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New Apps offer more anonymity – Good or NotSoGood


Hot on the heels of my last blog on the BeeTalk app, it seems that not a week goes by, where great new apps are appearing. Great that is, if they are used in a responsible way. By both children and adults. Unfortunately most of these apps also have the potential to used in a negative way so today I’ve brought you 3 of the newest with the potential to become your kids latest craze. They say good things come in threes or have I just made that up? In fact just found another one while researching so I’ll include it in post. Four for the price of one. What price says Wayne. If only..


Hmm. Anyhow, let’s take a look at these new smartphone Apps and just what parents need to be aware of. As usual I’m not charging for this sort of valuable information so please feel free to share this blog, or ask your School to get in touch about my Parents/Educators or Pupils/Students sessions on being safer online or protecting your Online Reputation.


If you’ve been following my blogs or recent tweets, you’ll know there’s been an increase in the development of apps which allow and aid information to be shared more anonymously, with many users gravitating towards such apps which offer aspects of anonymity. But it’s worth remembering, we have seen in the past, with Apps like Snaphack, and amazing emerging mobile forensics, content which we think we are sharing anonymously can still surface online.


So lowdown on lastest..


Once downloaded this app allows users to create and send messages, which when viewed, disappear. It has a UI (user interface), which offers ‘Screenshot’ protection, which alerts users if a recipient has attempted take a screen shot and offers users
“End-to-end encryption, which is an uninterrupted protection of the confidentiality and integrity of, transmitted data by encoding it at its starting point and decoding it at its destination”. Enough of the tech jargon thanks Wikipedia


With the Confide app, text is blocked out and can be seen only when you slide your finger over the screen.


According to ‘Confide’ their app enables you to ‘Say what you want, honest and unfiltered’. The website encourages you to ‘Go off the record with self destructing messaging’. Messages disappear after they’re read, ensuring all of your communication remains private, confidential and always ‘off the record’.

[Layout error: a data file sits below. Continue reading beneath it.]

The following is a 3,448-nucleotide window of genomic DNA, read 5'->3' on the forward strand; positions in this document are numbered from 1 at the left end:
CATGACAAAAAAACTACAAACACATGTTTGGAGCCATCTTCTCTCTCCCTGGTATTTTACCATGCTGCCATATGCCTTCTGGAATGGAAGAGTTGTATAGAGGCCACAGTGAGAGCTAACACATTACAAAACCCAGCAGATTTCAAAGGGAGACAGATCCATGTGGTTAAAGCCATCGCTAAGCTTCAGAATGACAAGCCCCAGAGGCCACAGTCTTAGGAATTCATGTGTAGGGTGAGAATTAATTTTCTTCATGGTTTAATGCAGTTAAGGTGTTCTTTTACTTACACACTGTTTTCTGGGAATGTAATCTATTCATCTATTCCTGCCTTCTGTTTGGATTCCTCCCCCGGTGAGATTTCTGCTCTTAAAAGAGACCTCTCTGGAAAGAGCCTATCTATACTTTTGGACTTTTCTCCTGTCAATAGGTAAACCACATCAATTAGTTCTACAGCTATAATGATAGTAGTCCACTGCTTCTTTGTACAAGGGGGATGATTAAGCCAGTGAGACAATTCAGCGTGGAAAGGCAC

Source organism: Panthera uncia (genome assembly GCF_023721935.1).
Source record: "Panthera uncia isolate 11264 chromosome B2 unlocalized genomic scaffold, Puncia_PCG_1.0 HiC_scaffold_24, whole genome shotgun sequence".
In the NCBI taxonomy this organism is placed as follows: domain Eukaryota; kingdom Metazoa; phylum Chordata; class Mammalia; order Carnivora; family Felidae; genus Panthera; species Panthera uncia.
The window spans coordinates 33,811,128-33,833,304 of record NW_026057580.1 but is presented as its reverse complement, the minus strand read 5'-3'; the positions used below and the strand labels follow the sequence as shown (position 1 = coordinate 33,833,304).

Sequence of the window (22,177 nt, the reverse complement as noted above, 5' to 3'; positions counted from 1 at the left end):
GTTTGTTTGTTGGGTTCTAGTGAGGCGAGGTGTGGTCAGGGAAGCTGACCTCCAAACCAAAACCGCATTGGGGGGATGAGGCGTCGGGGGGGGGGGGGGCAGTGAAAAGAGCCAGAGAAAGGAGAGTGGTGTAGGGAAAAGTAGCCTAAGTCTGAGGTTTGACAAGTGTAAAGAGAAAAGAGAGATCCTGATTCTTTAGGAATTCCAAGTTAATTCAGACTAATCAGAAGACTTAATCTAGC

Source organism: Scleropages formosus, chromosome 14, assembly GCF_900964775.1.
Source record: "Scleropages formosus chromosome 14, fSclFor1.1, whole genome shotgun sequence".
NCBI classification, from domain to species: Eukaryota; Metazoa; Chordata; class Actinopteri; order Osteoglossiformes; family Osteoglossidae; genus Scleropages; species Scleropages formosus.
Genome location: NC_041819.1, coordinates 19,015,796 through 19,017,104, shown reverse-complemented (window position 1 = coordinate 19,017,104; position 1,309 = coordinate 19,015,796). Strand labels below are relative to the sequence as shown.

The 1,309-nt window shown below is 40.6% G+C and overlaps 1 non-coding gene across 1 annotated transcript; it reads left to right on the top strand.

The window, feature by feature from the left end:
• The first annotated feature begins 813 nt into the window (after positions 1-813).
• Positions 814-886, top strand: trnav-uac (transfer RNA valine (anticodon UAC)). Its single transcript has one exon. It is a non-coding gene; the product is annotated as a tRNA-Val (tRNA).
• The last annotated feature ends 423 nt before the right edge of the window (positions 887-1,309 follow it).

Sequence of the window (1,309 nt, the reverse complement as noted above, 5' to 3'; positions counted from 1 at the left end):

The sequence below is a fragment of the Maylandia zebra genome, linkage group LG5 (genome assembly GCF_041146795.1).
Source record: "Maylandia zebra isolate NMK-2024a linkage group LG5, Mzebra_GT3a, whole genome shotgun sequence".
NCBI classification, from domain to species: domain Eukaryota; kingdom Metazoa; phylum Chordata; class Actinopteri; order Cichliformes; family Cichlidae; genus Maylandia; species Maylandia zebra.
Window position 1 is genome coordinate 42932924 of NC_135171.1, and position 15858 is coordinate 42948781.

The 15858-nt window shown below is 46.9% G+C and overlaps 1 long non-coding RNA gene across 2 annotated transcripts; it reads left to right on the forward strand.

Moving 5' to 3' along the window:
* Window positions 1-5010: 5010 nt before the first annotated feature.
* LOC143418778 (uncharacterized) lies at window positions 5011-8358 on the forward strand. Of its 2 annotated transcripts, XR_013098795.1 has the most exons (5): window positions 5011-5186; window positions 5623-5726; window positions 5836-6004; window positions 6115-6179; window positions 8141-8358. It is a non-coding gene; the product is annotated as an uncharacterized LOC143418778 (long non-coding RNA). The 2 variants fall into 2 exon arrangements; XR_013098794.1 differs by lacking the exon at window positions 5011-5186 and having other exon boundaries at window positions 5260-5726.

Currently Confide is only available on IOS – but will be coming to Android soon.


In order to function WUT needs access to your Facebook account. How it works – Download it to your Smartphone and once set up and synced with your Facebook friends list WUT allows you to pretty much send out anonymous messages to any of your Facebook friends without them knowing who the message has come from.
Your friends also need to have WUT downloaded in order to receive the messages but if it becomes popular that will happen. No prizes for guessing who this could be mis-used. WUT messages are silent so your childrens phone would not even vibrate/message tone when they receive messages on this app.


Popcorn Chat
Popcorn messaging allows you to chat privately with other users in a 1 mile radius of your Smartphone. The idea behind the app, according to the description on iTunes, is to ‘immediately discover what people around you are doing – converse with others and live events, meet new people, and share meaningful thoughts amongst the local community’. Popcorn goes on to rave about its suitability for ‘school campuses and dorms, concerts and conventions, visiting new cities, or just getting through a boring day at the office’.
Bet your Boss (and parents/teachers and anyone who works with kids) will be happy to hear this. Just so we’re clear, it also encourages children in its iTunes App description to use it to ‘Chat at school when you are bored in class’.
Geosocial app development at its most responsible. Maybe not. Big marketing brands take heed.


Another interesting App concept. Telegram is similar to SMS but more flexible users can send photos, videos and documents to your phone contacts, who also use the Telegram app. It also offers the facility to create groups for up to 200 people.


So basically Wayne you’re telling me it’s like ‘What’s App’?. Well not exactly. According to the Telegram website this cloud based service is heavily encrypted and offers users the flexibility from several devices including desktops. Telegram goes on to say on their website FAQs that ‘Telegram is more secure than mass market messengers like WhatsApp and Link’.


Ok so your probably saying ‘What’s the difference’. Well unlike other messaging apps, the Telegram App allows users to set up ‘Secret Chat’.


Secret Chat includes a ‘Self-Destruct Timer’ which ‘removes any message sent using this feature from both devices’ within a timescale of 2 seconds to one week.


This is the way technology and the way that our young people communicate is evolving. I keep saying it and will continue to. As parents, educators and practitioners working with children and young people, you need to be aware. You don’t need to know every app, every platform or how everything works. But you do need to have an understanding. It’s time to get involved.

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Wayne Denner shares his knowledge & expertise on leading tech industry blog.

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